Hong Kong police have arrested at least 39 pro-democracy politicians in one of the biggest purges of the city’s opposition since Beijing imposed a tough new national security law on the city last year.
Police detained dozens of activists as well as moderate former democratic lawmakers and for the first time accused the city’s most prominent pro-democracy activist, Joshua Wong, of violating the national security law. Crimes under the law are punishable with up to life imprisonment.
The arrests targeted activists and opposition politicians involved in organising primary run-offs last year to determine the candidates to run for the Legislative Council, Hong Kong’s de facto parliament. The city’s government subsequently postponed the election, which was scheduled for last year, citing the coronavirus pandemic.
The sweeping action on Wednesday marks a severe escalation of a crackdown that began with the imposition of the national security law in June, which critics say threatens freedoms promised to the semi-autonomous territory on its handover to China by the UK in 1997.
Beijing introduced the law in response to last year’s anti-government protests, which were sparked by opposition to an extradition law but expanded into a pro-democracy movement marked by violent clashes between police and protesters.
On Tuesday, police searched the home of Mr Wong, who is in prison for other offences, and accused him of contravening the security law, according to the activist’s official social media pages.
Former lawmakers James To, Andrew Wan, Lam Cheuk-ting, Wu Chi-wai, and Roy Kwong were among those arrested on Wednesday morning.
The pro-democracy lawmakers had resigned from the Legislative Council last year as part of a mass boycott of the body by opposition politicians after the government disqualified four of their colleagues. The resignations left the de facto rubber-stamp parliament effectively devoid of opposition.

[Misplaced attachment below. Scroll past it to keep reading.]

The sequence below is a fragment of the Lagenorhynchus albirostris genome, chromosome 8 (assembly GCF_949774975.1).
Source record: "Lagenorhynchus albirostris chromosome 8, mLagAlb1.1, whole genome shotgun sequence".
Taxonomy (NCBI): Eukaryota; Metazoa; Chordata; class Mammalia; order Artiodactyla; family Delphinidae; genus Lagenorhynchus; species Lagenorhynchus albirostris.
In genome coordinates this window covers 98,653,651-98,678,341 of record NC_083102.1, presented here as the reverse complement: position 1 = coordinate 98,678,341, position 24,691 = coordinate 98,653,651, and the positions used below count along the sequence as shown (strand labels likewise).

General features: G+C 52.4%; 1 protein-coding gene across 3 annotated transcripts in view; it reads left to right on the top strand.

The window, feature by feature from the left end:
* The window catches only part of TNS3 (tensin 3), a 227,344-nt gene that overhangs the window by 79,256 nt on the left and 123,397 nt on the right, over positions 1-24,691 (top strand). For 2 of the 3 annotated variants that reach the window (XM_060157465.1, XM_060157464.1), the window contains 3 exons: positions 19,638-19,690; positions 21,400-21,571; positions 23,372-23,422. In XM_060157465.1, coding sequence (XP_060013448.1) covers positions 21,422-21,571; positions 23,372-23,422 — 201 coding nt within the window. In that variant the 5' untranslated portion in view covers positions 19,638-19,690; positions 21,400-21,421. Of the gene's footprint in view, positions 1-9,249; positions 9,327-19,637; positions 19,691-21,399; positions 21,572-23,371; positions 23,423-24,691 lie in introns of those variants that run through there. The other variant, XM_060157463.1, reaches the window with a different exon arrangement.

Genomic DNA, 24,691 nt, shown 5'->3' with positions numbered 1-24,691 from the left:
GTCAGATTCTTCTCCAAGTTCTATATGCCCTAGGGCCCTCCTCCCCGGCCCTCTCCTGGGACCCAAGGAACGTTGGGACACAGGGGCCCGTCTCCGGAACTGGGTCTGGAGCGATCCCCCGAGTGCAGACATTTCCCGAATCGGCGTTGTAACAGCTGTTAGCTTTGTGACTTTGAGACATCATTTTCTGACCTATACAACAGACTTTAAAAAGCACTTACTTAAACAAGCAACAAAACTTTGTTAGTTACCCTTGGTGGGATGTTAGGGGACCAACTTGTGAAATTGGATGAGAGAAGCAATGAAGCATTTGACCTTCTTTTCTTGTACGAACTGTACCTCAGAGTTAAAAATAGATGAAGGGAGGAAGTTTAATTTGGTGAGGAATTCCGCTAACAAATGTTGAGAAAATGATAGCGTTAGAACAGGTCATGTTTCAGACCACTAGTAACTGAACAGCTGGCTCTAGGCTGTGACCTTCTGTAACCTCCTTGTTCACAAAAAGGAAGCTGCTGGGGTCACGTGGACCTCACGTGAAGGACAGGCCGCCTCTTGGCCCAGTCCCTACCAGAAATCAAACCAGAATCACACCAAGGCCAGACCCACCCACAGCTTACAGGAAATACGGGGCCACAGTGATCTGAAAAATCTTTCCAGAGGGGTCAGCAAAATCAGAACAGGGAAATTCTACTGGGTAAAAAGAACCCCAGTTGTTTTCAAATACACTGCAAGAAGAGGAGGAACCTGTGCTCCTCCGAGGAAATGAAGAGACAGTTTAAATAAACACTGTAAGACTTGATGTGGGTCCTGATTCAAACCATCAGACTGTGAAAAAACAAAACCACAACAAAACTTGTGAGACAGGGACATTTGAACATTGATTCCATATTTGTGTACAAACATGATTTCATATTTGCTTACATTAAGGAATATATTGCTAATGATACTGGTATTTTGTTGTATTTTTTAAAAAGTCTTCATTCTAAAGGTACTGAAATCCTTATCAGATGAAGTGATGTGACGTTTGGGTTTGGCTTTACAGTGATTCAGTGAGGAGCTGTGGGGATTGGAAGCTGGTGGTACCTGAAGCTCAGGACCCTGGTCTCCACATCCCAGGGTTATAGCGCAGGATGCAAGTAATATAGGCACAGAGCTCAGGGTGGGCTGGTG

Hong Kong’s opposition Democratic Party said police had linked the arrests to the primary run-offs and accused its members of violating the national security law, according to the party’s Facebook page.
The round-up also follows concern that political pressure from Beijing is threatening the independence of Hong Kong’s globally respected judicial system, considered essential to its role as an international financial hub.
On Monday, Geoffrey Ma, the outgoing chief justice, indirectly raised concerns about growing calls from pro-China groups in the city for changes to the legal system.
Pro-Beijing groups have challenged court decisions in which defendants facing charges related to the 2019 protests were acquitted or handed what government supporters considered lenient sentences.
These groups have called for a “sentencing council” to increase supervision of judges’ decisions. The UK has a sentencing council made up of judges and police as well as social workers and academics who provide guidelines to the judiciary.
“If there is any reform required, give us the details and we will consider it,” Justice Ma said on Wednesday ahead of his retirement this week. “But it’s not particularly satisfactory [if] there is a call for reform simply on the basis of a result one doesn’t like.”
Justice Ma insisted, however, that he had not faced pressure from Beijing in deciding cases. “Do I have any direct interference with what I do or what the courts do from the government or from Beijing? The answer is no,” he said.